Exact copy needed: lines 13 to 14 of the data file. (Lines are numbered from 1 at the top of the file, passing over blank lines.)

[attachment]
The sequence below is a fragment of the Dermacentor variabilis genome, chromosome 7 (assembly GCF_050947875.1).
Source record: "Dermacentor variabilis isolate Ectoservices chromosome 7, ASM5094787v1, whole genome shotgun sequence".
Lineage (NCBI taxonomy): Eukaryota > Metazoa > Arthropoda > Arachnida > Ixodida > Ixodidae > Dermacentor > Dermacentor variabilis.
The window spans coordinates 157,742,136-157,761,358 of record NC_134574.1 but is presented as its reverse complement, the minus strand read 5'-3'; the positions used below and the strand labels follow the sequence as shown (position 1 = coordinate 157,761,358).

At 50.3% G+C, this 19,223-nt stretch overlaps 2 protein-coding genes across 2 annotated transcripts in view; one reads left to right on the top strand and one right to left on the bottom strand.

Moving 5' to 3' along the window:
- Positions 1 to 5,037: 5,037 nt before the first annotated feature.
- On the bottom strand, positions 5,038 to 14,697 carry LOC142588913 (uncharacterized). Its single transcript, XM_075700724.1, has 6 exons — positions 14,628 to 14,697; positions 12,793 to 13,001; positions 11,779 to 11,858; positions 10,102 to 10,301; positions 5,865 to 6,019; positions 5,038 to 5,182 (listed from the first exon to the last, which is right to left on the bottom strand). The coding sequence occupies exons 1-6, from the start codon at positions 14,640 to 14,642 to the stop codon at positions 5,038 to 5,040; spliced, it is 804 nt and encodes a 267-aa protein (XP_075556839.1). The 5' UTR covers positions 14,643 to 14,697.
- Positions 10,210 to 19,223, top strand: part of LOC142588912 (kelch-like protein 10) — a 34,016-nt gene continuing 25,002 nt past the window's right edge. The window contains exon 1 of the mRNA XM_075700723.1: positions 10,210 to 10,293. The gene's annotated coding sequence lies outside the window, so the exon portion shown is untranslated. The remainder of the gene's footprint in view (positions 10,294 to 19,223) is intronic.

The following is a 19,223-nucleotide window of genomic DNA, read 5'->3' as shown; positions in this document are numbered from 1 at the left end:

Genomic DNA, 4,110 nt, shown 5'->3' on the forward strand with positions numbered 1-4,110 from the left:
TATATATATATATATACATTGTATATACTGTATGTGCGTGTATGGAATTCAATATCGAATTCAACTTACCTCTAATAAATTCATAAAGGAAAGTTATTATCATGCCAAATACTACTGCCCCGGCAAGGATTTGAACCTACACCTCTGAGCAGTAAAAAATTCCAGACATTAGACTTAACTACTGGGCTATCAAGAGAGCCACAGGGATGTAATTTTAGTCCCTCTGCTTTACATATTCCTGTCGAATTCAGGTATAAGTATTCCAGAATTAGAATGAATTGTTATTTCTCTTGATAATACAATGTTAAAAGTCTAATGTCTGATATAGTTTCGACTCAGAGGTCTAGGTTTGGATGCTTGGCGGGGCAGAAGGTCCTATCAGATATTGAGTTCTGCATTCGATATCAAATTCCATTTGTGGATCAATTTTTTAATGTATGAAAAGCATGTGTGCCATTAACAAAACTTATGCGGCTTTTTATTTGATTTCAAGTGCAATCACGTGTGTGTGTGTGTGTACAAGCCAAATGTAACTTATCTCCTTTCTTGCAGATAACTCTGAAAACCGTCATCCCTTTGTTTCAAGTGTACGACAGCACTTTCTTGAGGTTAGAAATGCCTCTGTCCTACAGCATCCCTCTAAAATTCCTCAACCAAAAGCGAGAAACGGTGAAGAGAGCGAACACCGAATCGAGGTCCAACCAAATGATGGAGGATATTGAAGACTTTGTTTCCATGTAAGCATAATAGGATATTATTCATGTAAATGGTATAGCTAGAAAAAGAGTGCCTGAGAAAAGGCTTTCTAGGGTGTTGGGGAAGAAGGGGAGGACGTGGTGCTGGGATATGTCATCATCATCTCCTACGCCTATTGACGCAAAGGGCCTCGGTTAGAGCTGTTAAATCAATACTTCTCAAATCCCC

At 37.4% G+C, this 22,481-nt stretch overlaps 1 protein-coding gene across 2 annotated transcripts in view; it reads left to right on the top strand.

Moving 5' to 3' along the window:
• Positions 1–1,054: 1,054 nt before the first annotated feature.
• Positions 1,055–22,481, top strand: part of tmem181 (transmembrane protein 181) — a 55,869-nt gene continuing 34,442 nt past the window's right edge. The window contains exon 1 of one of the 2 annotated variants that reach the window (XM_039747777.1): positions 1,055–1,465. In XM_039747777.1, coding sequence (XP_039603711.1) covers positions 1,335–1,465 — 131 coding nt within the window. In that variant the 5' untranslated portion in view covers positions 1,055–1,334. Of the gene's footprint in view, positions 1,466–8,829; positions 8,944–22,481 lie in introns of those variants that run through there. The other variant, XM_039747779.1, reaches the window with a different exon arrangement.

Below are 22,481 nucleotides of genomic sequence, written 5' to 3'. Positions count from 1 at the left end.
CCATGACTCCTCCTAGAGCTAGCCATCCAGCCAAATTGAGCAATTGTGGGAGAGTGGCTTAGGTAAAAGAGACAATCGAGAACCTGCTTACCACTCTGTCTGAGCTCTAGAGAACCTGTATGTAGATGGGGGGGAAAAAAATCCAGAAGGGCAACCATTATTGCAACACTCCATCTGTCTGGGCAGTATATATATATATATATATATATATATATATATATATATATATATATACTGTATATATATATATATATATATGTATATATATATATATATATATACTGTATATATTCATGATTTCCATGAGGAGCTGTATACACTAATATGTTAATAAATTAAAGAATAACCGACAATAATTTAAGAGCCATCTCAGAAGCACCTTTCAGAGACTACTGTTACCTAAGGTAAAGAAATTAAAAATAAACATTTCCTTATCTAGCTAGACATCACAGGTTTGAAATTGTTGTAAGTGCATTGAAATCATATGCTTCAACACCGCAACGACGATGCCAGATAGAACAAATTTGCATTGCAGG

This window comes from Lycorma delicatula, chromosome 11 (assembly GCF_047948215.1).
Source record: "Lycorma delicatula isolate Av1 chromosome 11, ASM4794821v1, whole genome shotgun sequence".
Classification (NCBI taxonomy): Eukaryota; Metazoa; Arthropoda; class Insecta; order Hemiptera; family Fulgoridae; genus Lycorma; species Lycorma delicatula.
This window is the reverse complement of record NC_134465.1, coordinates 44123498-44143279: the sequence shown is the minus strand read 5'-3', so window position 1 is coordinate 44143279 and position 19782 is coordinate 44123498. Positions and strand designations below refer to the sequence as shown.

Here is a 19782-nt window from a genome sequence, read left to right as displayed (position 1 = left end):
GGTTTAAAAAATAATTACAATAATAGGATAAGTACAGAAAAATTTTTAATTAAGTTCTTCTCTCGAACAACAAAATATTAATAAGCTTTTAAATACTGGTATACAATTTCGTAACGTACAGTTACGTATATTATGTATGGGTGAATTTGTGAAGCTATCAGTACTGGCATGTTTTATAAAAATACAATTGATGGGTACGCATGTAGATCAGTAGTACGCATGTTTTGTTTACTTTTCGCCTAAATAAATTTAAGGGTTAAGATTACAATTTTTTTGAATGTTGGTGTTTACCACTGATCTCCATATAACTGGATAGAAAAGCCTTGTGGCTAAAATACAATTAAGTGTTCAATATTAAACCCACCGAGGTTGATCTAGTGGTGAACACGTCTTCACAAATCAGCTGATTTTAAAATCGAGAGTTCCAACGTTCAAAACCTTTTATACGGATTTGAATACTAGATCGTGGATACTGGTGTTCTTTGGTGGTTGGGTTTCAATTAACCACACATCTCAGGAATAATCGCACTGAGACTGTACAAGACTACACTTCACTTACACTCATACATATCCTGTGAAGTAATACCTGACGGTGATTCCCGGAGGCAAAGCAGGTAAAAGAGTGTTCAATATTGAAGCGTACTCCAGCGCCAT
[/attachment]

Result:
At 37.4% G+C, this 22,481-nt stretch overlaps 1 protein-coding gene across 2 annotated transcripts in view; it reads left to right on the top strand.

Moving 5' to 3' along the window: